Court sentences nuisance neighbours to 30 days
You can do something about unpleasant neighbours. In 2008 an elderly couple got an interdict against their unruly neighbours and their children. When they ignored the court order the High Court sentenced them to 30 days imprisonment for contempt of court, suspended for three years.
An elderly couple, Mr and Mrs Viviers, were subjected to repeated instances of nuisance from their neighbours, Abel and Liesl Prinsloo. After trying in vain to persuade their neighbours to act in a civil way towards them and after turning to the police (who told them that the prosecutor refused to press charges), the Viviers approached the Pretoria High Court for relief.
They claimed that the children made a nuisance of themselves and on one Sunday afternoon visited them 16 times to retrieve the ball they were playing with from their yard. The elderly couple said the children often rang the doorbell as a joke and they were forced to dismantle it. In addition, Prinsloo ran a tow-in business from his house with the two-way radio blaring away “at full blast” day and night.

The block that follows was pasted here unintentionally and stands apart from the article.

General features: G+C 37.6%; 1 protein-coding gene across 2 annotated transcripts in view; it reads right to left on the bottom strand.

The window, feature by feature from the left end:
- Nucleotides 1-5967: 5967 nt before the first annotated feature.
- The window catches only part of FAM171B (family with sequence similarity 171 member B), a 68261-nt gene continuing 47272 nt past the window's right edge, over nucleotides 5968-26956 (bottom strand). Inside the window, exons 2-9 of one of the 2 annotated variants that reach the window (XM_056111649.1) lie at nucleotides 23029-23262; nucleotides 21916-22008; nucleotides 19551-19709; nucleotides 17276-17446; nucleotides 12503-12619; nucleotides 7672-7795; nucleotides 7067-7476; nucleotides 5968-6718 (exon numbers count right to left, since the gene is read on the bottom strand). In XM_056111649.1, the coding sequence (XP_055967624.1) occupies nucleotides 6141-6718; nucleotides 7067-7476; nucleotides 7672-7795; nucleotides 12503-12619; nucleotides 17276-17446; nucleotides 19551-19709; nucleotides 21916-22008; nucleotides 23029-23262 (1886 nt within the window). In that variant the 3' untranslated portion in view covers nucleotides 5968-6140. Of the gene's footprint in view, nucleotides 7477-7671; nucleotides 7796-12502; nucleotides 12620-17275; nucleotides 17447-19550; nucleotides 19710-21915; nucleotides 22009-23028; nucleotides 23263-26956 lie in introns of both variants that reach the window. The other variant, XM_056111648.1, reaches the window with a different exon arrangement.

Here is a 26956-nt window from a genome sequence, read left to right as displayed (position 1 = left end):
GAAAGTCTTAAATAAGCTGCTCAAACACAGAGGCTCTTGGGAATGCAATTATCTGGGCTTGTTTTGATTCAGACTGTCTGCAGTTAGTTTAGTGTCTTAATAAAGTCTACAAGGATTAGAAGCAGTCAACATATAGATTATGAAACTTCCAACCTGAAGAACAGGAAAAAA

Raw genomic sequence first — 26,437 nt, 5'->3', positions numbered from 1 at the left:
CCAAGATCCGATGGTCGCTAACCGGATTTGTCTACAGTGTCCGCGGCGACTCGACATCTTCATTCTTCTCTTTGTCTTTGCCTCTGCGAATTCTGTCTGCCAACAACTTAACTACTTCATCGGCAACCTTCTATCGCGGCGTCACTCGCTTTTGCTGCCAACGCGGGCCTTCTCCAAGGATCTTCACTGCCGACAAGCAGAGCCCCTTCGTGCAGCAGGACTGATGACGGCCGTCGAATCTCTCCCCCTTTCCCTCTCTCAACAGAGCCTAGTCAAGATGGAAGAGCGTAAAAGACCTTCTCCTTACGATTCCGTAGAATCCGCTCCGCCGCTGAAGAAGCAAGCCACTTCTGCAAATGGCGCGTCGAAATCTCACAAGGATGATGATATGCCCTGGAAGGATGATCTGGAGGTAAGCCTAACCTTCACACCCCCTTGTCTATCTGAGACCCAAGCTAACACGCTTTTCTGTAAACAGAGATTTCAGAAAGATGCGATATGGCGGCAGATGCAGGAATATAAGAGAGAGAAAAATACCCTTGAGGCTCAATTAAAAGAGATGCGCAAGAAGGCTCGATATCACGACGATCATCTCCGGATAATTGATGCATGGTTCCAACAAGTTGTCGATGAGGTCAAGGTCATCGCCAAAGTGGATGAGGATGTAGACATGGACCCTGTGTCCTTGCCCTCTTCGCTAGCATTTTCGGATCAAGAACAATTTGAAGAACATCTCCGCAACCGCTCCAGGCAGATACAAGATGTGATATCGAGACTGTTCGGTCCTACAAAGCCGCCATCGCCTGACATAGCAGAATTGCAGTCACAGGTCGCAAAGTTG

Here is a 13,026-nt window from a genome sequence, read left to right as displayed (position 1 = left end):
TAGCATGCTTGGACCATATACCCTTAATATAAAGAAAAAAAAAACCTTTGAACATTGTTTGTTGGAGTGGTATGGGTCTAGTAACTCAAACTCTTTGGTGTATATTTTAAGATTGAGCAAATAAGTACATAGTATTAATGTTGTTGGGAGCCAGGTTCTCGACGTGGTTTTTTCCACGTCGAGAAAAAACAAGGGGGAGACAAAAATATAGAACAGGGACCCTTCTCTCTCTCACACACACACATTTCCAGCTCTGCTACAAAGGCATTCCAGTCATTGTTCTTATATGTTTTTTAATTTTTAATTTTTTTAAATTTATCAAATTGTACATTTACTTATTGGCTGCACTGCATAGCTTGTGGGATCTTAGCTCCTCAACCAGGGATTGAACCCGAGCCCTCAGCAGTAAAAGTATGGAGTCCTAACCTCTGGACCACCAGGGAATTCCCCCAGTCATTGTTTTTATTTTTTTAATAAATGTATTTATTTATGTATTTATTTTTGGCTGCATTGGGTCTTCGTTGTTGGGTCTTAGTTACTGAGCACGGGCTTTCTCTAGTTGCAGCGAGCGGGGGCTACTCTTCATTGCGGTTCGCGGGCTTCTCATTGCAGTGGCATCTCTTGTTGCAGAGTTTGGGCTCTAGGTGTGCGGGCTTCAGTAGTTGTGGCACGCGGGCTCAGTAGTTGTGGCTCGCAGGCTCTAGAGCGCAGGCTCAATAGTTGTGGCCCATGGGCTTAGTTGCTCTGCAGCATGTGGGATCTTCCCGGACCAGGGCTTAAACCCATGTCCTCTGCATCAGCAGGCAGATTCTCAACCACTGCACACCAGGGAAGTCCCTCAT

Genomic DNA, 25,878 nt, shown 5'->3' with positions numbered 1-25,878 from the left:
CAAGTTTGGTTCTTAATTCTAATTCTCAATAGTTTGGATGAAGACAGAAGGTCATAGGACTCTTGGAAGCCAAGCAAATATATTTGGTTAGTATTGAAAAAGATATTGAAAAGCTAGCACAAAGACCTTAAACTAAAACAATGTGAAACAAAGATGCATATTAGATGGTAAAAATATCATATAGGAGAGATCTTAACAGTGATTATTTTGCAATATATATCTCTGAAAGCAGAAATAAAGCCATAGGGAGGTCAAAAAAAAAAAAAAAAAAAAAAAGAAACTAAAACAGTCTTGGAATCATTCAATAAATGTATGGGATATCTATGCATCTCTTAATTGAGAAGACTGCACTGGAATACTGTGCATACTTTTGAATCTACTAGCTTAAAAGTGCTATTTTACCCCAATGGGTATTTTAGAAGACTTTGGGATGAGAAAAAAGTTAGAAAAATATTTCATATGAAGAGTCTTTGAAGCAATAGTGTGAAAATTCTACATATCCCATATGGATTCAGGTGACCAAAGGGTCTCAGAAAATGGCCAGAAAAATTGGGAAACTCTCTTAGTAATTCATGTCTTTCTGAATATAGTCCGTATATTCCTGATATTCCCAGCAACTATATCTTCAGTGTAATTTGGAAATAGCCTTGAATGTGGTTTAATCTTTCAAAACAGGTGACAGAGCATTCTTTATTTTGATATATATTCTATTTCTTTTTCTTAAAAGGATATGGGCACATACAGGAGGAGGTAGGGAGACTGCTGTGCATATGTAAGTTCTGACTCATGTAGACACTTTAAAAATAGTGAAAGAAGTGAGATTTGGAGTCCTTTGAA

Accordingly, in 2008 the Court granted an order against the Prinsloos, interdicting them from swearing at, screaming at, insulting, intimidating or harassing their neighbours or their family and visitors. It also forbade them from entering or damaging the neighbours’ property and being a nuisance.
Despite this order, over the next 2 years on no fewer than 18 occasions the Prinsloos and their children continued to make their neighbour’s life a nightmare.
So the couple had no choice but to go back to court, complaining that the Prinsloos were “spinning” their car wheels on their gravel driveway when they saw the pensioners in their yard and the children constantly kicked their ball against the electric fence. Other complaints include that Prinsloo had the habit of “racing” his tow-truck into and out of his yard with “high revs”.
In September 2010, the Pretoria High Court sentenced the Prinsloos to 30 days in prison, suspended for three years, after they disregarded the court order.